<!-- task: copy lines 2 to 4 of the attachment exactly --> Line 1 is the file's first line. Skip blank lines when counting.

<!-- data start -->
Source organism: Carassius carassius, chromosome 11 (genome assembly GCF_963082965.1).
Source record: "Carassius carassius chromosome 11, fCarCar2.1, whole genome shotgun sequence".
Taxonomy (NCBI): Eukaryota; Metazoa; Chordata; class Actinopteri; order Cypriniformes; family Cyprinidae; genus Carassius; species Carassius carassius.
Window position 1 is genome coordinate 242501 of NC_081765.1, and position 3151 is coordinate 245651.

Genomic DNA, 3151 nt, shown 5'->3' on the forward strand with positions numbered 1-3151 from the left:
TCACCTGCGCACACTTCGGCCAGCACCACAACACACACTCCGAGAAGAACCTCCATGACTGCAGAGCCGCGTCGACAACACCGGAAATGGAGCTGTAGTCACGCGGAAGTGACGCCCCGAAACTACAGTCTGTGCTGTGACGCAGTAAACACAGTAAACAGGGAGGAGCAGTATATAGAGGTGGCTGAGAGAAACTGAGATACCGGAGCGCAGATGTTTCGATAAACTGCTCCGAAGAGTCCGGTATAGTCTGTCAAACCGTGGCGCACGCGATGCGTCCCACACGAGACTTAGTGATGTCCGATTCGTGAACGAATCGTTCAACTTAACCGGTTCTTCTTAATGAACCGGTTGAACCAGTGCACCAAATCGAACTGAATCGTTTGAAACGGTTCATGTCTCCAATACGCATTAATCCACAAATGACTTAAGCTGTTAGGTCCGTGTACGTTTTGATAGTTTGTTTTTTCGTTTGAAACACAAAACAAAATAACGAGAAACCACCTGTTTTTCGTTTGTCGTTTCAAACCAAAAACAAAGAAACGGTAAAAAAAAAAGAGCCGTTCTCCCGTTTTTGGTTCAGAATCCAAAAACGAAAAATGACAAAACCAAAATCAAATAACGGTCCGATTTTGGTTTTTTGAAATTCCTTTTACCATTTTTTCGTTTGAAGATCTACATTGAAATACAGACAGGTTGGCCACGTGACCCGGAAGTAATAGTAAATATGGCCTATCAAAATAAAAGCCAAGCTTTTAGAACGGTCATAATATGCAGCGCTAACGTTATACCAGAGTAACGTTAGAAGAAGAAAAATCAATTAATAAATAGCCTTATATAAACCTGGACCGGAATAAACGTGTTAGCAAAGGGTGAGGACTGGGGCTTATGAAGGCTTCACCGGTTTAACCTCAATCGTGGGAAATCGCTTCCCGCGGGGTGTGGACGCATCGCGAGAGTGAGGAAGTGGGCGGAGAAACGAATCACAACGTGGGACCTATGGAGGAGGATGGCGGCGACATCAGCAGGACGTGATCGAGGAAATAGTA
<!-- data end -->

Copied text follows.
Source record: "Carassius carassius chromosome 11, fCarCar2.1, whole genome shotgun sequence".
Taxonomy (NCBI): Eukaryota; Metazoa; Chordata; class Actinopteri; order Cypriniformes; family Cyprinidae; genus Carassius; species Carassius carassius.
Window position 1 is genome coordinate 242501 of NC_081765.1, and position 3151 is coordinate 245651.